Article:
Illawarra Credit Union
Illawarra Credit Union term deposit interest calculator
Final balance at the end of term would be
at interest rate 0.25 %
Illawarra Credit Union term deposits rates
p.a for 6 months
Next rate increased
p.a for 8 months
p.a for 8 months
Automatic Maturity Rollover
Early Withdrawal Available
Is Covered By Government Gurantee
Joint Application Available
Maturity Alert By Email
Maturity Alert By Phone
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Learn more about term deposits
Are term deposit accounts subject to capital gains tax?
The tax you pay on a profit generated by a term deposit is not classified as capital gains tax (CGT). CGT applies to an asset (or investment), such as real estate or shares, where you either make a capital gain or a capital loss.
Interest earned on a term deposit is considered income though, and would need to be included in your annual income tax return.
The interest can be declared in the year the investment matures, or for the financial year it was credited to your account.
This also applies if you roll over your investment into a new term; you are still required to declare the interest earned at the rollover date (whatever financial year that falls in).
Can you add money to a term deposit?
When you open a term deposit, you agree to lock your money away for a set period and earn a fixed amount of interest during that period.
Where everyday transaction accounts give you the flexibility to deposit and withdraw funds as frequently as you like, term deposits trade flexibility for higher interest rates.
Once your funds are deposited in a term deposit, they’re fixed for the length of the term, meaning you can’t add additional funds midway through the term.
When the term deposit matures, you may have the option to add additional funds and roll the funds over for another term, or you may choose to withdraw the money at that point.
If you have extra funds to invest, you could consider opening an additional short term deposit account or a high-interest savings account.
It’s worth noting that you can withdraw the funds midway through the term, but a penalty is likely to apply.
What rates offered by Citibank on business term deposits?
Citibank’s business term deposits rates vary based on how long you invest. The bank offers short-term deposits for one, three, six, nine, and 12 months. You can also invest for longer terms between two and five years. The minimum investment is $10,000, and the maximum investment is $2 million.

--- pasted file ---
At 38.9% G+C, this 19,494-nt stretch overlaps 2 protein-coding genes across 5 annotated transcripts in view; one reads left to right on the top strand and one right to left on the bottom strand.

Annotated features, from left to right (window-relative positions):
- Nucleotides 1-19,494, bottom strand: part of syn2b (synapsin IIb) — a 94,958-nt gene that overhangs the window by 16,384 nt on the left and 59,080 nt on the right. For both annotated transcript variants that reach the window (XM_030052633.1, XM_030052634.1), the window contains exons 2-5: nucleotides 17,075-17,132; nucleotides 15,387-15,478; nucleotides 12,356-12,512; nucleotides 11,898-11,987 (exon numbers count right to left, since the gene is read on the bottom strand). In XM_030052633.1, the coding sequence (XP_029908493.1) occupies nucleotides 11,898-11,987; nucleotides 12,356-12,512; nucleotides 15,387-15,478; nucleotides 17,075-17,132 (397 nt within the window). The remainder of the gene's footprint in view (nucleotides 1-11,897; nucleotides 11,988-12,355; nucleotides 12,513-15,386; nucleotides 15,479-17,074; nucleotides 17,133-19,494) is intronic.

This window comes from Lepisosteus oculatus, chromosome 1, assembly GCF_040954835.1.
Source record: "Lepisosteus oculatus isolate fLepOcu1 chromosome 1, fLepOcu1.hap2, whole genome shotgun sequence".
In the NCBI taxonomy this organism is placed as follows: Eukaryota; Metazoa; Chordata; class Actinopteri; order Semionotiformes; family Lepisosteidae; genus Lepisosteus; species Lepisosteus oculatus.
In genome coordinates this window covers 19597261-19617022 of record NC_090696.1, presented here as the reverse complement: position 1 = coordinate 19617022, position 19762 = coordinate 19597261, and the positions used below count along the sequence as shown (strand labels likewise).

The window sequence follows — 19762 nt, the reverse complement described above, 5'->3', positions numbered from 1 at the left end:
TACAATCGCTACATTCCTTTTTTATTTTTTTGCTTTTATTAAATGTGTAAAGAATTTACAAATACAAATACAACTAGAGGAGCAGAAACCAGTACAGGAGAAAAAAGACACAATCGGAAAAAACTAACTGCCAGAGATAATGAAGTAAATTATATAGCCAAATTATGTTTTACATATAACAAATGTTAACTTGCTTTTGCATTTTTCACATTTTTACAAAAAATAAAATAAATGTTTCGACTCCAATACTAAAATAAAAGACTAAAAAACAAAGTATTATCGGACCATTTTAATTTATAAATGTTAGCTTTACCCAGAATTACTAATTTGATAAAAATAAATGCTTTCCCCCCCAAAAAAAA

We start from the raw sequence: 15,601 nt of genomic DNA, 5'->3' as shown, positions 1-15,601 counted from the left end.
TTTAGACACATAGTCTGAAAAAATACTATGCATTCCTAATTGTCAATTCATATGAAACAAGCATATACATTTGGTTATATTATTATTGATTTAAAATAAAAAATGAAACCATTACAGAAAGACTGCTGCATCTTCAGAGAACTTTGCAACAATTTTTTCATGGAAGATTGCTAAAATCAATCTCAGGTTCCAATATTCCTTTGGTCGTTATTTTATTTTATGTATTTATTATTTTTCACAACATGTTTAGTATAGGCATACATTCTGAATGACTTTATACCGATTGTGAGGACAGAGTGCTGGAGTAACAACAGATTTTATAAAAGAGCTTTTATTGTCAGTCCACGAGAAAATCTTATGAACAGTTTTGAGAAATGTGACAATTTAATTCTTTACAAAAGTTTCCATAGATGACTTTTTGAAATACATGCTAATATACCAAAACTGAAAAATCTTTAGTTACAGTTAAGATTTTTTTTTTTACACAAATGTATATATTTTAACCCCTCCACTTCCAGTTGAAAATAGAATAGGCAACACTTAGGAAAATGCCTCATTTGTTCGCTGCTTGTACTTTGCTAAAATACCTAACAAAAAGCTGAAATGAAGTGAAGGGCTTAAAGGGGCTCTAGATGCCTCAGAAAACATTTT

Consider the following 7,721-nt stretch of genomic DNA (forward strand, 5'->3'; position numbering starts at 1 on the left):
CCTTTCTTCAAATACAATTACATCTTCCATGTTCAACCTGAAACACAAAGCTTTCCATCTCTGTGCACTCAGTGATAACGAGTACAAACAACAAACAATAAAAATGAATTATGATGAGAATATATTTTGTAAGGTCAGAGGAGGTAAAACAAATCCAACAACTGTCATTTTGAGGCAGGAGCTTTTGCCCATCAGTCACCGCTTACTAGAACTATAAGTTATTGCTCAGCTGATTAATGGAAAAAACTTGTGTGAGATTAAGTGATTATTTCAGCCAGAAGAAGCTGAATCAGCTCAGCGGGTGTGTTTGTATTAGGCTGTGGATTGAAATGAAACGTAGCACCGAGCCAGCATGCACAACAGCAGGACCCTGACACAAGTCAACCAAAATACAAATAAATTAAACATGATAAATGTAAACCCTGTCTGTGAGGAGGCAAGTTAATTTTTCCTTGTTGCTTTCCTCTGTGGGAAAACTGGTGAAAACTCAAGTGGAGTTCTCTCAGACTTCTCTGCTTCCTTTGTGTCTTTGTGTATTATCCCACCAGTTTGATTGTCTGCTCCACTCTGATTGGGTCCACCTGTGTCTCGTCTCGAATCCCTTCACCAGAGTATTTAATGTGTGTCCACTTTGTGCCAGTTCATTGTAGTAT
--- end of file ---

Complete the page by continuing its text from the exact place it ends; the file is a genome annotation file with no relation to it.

Which bank has the best term deposit rates?
If you’ve been shopping around for a term deposit, you might be wondering which bank has the best term deposit rates.
Term deposit rates will generally be affected by the amount you choose to deposit and whether you opt for a short or long term deposit.
Longer term deposits tend to have higher interest rates than shorter terms. The trade-off for earning a higher interest rate on your term deposit is that you can’t access your funds for the duration of the term deposit.
When comparing which bank has the best term deposit rates, it pays to do your research and compare how your funds will fare over the short and long term.
Unlike home loans or savings accounts which give you the option of fixed or variable rates, term deposits are always fixed, which means you get a guaranteed amount of interest over the term of the deposit.
Are term deposits covered by the Australian government guarantee?
Yes, term deposits are covered by the Australian government guarantee.
Under the Financial Claims Scheme, the Australian government guarantees term deposits up to $250,000, capped at one person, per financial institution.
This means that your term deposit (if it’s $250,000 or less) is protected in the unlikely event the bank, building society or credit union collapses.
If you have more than $250,000 in a term deposit with one the one bank, for example, then only up to $250,000 of your principal is covered.
If you’ve got more than $250,000 and you wish to invest in a term deposit, you could consider dividing your money between term deposits and banks (limiting each deposit to $250,000 per bank).
That way all of your deposits are protected by the Australian government guarantee and you will not suffer any financial losses.
What is the best interest rate for a fixed term deposit?
The best interest rate for a fixed term deposit changes all the time, as interest rates move up and down and banks compete with each other to win market share.
To find the best interest rate for a fixed term deposit, it’s helpful to understand how interest rates are applied to term deposits.
There are three factors that determine the fixed interest of term deposits:
- The size of your deposit
- The duration of the term
- The frequency of interest paid
Term deposits vary in duration from one month to five years or more. Interest rates generally work on a sliding scale; shorter terms get a lower rate, longer terms get a higher rate.
Here are a couple of examples of how interest is applied to term deposits.
- A $10,000 term deposit taken out over 12 months, with interest paid at maturity, might receive a fixed interest rate of 2.20 per cent.
- A $10,000 fixed term deposit taken out over 12 months, with interest paid quarterly, might receive a fixed interest rate of 2.00 per cent.
Using the size of your deposit, the duration of the term and how often you want to be paid interest, you can shop around for the best interest rate for a fixed term deposit.
How often do term deposit rates change?
One of the advantages of a term deposit is that this type of investment enjoys a fixed interest rate. This means that the interest rate that you have signed up for will not change during the period of your term deposit, regardless of rising or falling market interest rates.
However, it is important to be aware of the end of your term deposit. Once your term ends, whether this is in three months or three years, many banks will default to rolling over your deposit into a new term, sometimes with a lower interest rate. Once your term deposit rolls over, you will then be locked into this new fixed interest rate for another term.
Make sure to use the grace period at the end of your term to your advantage. Shop around for a competitive interest rate and reinvest your money accordingly.
Are term deposits worth it?
Ultimately, whether term deposits will work for you will depend on your particular financial needs.
Term deposits can be a great way to get your money working for you. By locking it away and forgetting about it for a period of time, it can earn interest for you. If you have the interest paid on a regular basis, rather than at maturity, you can either have some extra spending money or you can reinvest it into the term deposit to compound.